Well into the explosion of Barbie dolls and accessories, my husband and I noticed that the Barbies that proved the most interesting were usually also the most expensive; and that did not factor into the way they were used and abused by the kids. The girls would ask for a $40 Glinda Barbie for Christmas, and then have her beautiful outfit dismantled by MLK Day, buried deep in the Barbie bin for all eternity – and making Glinda basically the same as any of her naked cohorts – crazy red curls as her only distinction. So, I decided that from now on, the really cool Barbies are going to be “mine.” If we are going to purchase Dorothy Gale, I am going to control how much time she spends in the Barbie house and whether Skipper is allowed to try on her Ruby Slippers.

Somehow, the Barbie thing turned into a lot of fun. Turns out, I don’t share them after all. They’re all MIB (mint in the box). I can find about one cool Barbie a year marked 75% off at Target, keeping our investment down to less than $10 a year. And just modeling my respect for the collection has influenced the girls to use a little more care and caution on their own “special” Barbies. My younger daughter, after months of unrequited lust, put up the $40 out of her own Christmas money to get the “vintage” 1985 Peaches and Cream Barbie. Peaches, amazingly, still has her clothes on, has her ruffled stole wrapped around her, and goes back into her box whenever my girl cleans her room. I’m not holding my breath that she won’t eventually dissolve into Barbie-bin nakedness, but it’ll feel like a success if she makes it to Valentine's.

Maybe I’m a sellout – but as long I can overhear my daughters' Barbies pursuing higher education, becoming President, and telling Luke Skywalker, “That’s OK, you wait here, I’ll rescue the hostage” – I think I’ll be able to live with myself and enjoy my rockin’ Barbies.

I gave you the finest clothes and the most expensive robes, as well as sandals made from the best leather. I gave you bracelets, a necklace, a ring for your nose, some earrings, and a beautiful crown. Your jewelry was gold and silver, and your clothes were made of only the finest material and embroidered linen. Your bread was baked from fine flour, and you ate honey and olive oil. You were as beautiful as a queen. Ezekiel 16:10-13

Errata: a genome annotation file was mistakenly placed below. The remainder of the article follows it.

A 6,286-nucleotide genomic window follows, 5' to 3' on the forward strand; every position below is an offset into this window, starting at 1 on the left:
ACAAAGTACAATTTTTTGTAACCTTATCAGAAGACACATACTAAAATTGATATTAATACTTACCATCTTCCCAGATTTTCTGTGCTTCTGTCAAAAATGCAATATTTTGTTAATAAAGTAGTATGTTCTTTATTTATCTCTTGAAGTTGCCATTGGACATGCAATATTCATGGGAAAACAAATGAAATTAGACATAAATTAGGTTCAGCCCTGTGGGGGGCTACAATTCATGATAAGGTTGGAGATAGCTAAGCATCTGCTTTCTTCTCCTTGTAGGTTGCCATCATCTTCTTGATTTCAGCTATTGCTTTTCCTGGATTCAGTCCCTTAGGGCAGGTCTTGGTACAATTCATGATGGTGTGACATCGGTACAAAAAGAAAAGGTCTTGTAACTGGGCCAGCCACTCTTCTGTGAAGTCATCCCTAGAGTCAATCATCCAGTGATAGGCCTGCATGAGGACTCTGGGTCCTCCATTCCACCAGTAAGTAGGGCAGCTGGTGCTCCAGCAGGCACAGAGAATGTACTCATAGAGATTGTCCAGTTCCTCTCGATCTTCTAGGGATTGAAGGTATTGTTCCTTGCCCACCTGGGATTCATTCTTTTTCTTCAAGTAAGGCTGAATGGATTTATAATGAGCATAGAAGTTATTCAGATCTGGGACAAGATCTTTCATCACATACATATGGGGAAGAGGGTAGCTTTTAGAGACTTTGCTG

Friday, January 14, 2011

I miss my sister.

Maybe it’s my resistance to the hard reality that I can’t travel for at least the next six months, but, despite the possibility of being groped by a TSA at the airport, or that I wouldn’t be able to walk after the long car ride, I’m feeling an incredible desire to be together with my sister right now.
Proof of the variety one gene pool can offer.

We’re used to not being together. Growing up, I guess we probably looked forward to it. Sharing a room with her for the first 15 years of my life, our personalities clashed like oil and water. I went to bed early; she stayed up late. I made sure my socks got into the laundry; she stole my clean socks. We could easily have become the kind of siblings who live worlds apart and only see each other at funerals and weddings. As time and geography would have it, we haven’t lived in the same state since she was 15 and I was 18, except for a few short term occasions when we were able to coordinate summer jobs or such. On those occasions, there were always moments that reminded us how incredibly different we are. And there were always moments that bound us together in ways time and space could never sever.

Despite the challenges of our personalities and distance, my sister and I found each other while we were teenagers. We discovered the sweetest family treasure – sisterhood. That one person you can go clothes shopping with, who won’t shy away from acknowledging your figure flaws and helping you mask them. The one you can trade skin care tips with, because you both have the same weird sensitivities. The one who knows how you’ve hurt and what you’ve overcome to become who you are and won’t be offended when you’re frank about the things that really sucked along the way.

My sister is renting her first house, and although I did get to drive through the neighborhood with her last spring, I’ve never gotten to see her place. I don’t know what kitchen gadgets she’s missing or get to help find the perfect curtains. She’s in her first teaching position, about to graduate from grad school, and I haven’t gotten to sneak in a lunch with her or see her classroom, or meet her students. I’m even a stranger to her dog.

By the same token, I could have really used her help to find flattering maternity clothes (if such a thing exists). My older daughter was a brave friend, and gave decent advice for a nine year old, but it’s not the same as having my sister there. I’m going to arrange a nursery, think of a name, and eat a lot of chocolate in the next couple months, and I can’t help wishing my sister was around to be a part of it. I’m feeling especially girlie right now, and she’d be the one to help me through it.

I’ve got great friends and an awesome husband here in Iowa. But they’re not my sister. Why must Colorado be so far away?